Oppressive societies prefer to protect their idea of themselves, rather than their citizens.
Anyone who grew up in Ireland in the last century already knows this. That now fading version of Ireland once enacted draconian laws that idealized us as a place apart, a place of great virtue in a permissive world, despite who the laws hurt or what the social cost would be.
What I later learned is that women's bodies would be their battleground of choice. Whether the issue was divorce, contraception, mother and baby homes, or abortion, it was mostly women in the crosshairs, and in particular, it was their right to determine their own destiny free of coercion.
Who controls the woman controls the future, it turns out. They make up half the population of any given nation, and where they are dependent on the laws and prevailing attitudes of the state, they soon find themselves dependent on the majority male gatekeepers that write and control them.
None of this is a secret, although you would be right to imagine our conservative establishment might wish it was. But it's remarkable how many people will collude in their own oppression, accepting the unacceptable because they can see no other choice.
The girls I grew up alongside in Ireland knew that they were being corralled and constrained by the attitudes and laws of the era that we grew up in. But knowing a thing is not the same as challenging it. They recognized how the laws and social attitudes conspired to constrain them but they couldn't find a way to push back successfully.
Many eventually left Ireland, nursing understandable lifelong resentments at how young women were treated there, resentments that have marked their lives like a tattoo. Others stayed behind and agitated in the best way that they could, making their resistance apparent in how they spoke, voted, and lived.
But official Ireland plays the long game. It rides out the eras of protest and progress by building for the future on the firm foundations of its own past. It has many more assets of course, including the greatest asset of all: time.
Official Ireland is in a holding pattern right now, but occasionally you catch an unforgettable glimpse of its workings in a news story that gives you a snapshot of how Irish society stands.
Recent new reports have concluded that the religious congregations involved in exploitation and abuse (Magdalene Laundries where women worked unpaid, Mother and Baby Homes where their children were taken from them and forcibly adopted, industrial schools where the poor were bullied and brutalized) have sold over 75 Irish properties worth a total of over €90 million since 2016.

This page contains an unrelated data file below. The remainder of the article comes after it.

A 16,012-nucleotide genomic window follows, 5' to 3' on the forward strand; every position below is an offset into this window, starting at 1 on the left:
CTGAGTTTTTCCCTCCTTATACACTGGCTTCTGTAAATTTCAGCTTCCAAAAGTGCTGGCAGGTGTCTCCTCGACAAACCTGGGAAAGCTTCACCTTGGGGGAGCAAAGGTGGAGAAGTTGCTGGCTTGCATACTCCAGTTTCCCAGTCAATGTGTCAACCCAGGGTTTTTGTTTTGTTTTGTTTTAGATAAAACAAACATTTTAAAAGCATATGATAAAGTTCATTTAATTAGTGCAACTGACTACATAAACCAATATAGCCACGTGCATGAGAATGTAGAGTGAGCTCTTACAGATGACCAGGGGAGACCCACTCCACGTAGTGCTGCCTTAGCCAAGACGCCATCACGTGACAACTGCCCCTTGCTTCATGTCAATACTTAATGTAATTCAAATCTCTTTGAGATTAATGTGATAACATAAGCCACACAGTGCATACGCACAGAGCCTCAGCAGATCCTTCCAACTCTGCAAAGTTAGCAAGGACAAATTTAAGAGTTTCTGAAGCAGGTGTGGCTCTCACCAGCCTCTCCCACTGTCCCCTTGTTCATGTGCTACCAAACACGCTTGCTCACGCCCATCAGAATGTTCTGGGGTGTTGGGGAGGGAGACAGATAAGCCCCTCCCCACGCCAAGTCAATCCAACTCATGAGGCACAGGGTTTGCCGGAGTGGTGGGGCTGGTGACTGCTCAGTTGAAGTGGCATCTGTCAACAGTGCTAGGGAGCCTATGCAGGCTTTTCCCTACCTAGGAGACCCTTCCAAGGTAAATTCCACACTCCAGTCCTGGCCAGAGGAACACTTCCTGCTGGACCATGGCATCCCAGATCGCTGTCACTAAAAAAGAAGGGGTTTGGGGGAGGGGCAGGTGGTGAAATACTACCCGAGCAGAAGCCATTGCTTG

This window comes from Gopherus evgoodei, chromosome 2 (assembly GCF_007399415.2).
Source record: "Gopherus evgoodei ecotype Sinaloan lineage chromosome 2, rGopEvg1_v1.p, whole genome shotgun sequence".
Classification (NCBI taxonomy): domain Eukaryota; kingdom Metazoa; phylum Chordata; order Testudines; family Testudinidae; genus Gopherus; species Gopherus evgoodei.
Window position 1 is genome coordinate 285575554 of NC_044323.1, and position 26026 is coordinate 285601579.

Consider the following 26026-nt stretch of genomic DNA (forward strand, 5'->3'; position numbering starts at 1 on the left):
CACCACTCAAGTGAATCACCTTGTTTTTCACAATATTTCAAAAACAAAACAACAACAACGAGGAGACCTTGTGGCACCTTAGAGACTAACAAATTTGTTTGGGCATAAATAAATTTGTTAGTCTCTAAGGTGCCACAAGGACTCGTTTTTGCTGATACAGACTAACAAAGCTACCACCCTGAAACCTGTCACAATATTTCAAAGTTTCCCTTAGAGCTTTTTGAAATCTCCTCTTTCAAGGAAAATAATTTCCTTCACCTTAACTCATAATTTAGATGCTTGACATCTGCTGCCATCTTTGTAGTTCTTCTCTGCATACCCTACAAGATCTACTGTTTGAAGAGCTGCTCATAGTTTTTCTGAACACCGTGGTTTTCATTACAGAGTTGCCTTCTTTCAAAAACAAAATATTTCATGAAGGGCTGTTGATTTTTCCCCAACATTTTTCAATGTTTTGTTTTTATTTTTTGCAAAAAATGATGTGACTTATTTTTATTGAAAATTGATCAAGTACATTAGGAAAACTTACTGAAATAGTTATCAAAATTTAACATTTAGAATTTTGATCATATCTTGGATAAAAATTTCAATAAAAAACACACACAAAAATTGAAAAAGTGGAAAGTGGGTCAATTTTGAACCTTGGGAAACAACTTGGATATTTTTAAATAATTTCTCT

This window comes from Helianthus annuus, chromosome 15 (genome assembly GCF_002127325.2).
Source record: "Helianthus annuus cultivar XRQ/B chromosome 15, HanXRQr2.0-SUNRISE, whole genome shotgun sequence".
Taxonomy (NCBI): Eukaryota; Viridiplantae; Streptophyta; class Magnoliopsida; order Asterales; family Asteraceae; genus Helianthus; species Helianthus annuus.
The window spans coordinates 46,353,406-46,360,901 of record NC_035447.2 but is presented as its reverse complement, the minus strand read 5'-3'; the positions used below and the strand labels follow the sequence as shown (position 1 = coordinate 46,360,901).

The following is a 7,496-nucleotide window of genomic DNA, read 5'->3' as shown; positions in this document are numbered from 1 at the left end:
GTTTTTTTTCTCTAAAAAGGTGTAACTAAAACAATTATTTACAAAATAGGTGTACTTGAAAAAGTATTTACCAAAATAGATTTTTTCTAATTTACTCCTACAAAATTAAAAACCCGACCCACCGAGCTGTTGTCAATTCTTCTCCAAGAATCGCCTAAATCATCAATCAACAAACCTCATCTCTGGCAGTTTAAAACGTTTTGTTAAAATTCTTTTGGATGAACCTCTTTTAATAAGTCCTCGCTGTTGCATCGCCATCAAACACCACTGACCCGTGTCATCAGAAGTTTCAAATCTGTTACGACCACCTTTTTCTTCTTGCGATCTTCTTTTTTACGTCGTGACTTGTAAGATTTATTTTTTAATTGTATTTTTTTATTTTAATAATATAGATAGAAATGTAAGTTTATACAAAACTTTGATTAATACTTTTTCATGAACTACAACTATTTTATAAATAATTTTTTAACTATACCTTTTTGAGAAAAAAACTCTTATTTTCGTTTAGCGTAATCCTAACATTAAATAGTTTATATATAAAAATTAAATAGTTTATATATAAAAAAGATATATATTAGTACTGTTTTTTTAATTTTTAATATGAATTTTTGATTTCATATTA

Some of this money was used to pay redress for the horrors they visited on generations of Irish women, men, and children, however, four religious congregations have declined to make any payments at all to these institutional redress schemes.
Meanwhile, the long shadow of that abuse and exploitation hasn't gone away. Just ask Terri Harrison, who tried to escape the theocracy Ireland was in the 1970s, only to be turned around like an escaped convict by a religious organization that forced her to return to Ireland to give birth to a child that they then quickly took from her (unmarried mothers were considered a destabilizing force to be dealt with).
Now 67, Harrison has spent her adult life in search of the son that was taken from her. “You would think the pain would get easier,” she recently said. “It actually goes the other way because you realize the extra time is blinking and I’m at the latter end of my life now… I keep feeling that I’m getting further and further away from holding my son again.”
This week, it emerged that a long-promised independent review of the testimony given by mother and baby home survivors has been abandoned by the Irish government. The volt-face was dramatic because, in June 2021, Minister Roderic O’Gorman had announced plans to appoint an international human rights expert to re-examine all the written testimony given to the Mother and Baby Homes Commission, with the promise of reporting back this year.
Instead, however, a spokesperson for O'Gorman said that the Minister no longer plans to carry out the proposal of an independent review. No explanation was given for the decision.
The refusal to hear the statements of the Mother and Baby Home survivors under oath means official Ireland can quietly place an asterisk above the statements they have already made.
The long game. It kicks the ball down the road too, since none of these survivors are getting any younger. And it tells you just who's interests are still being served and protected.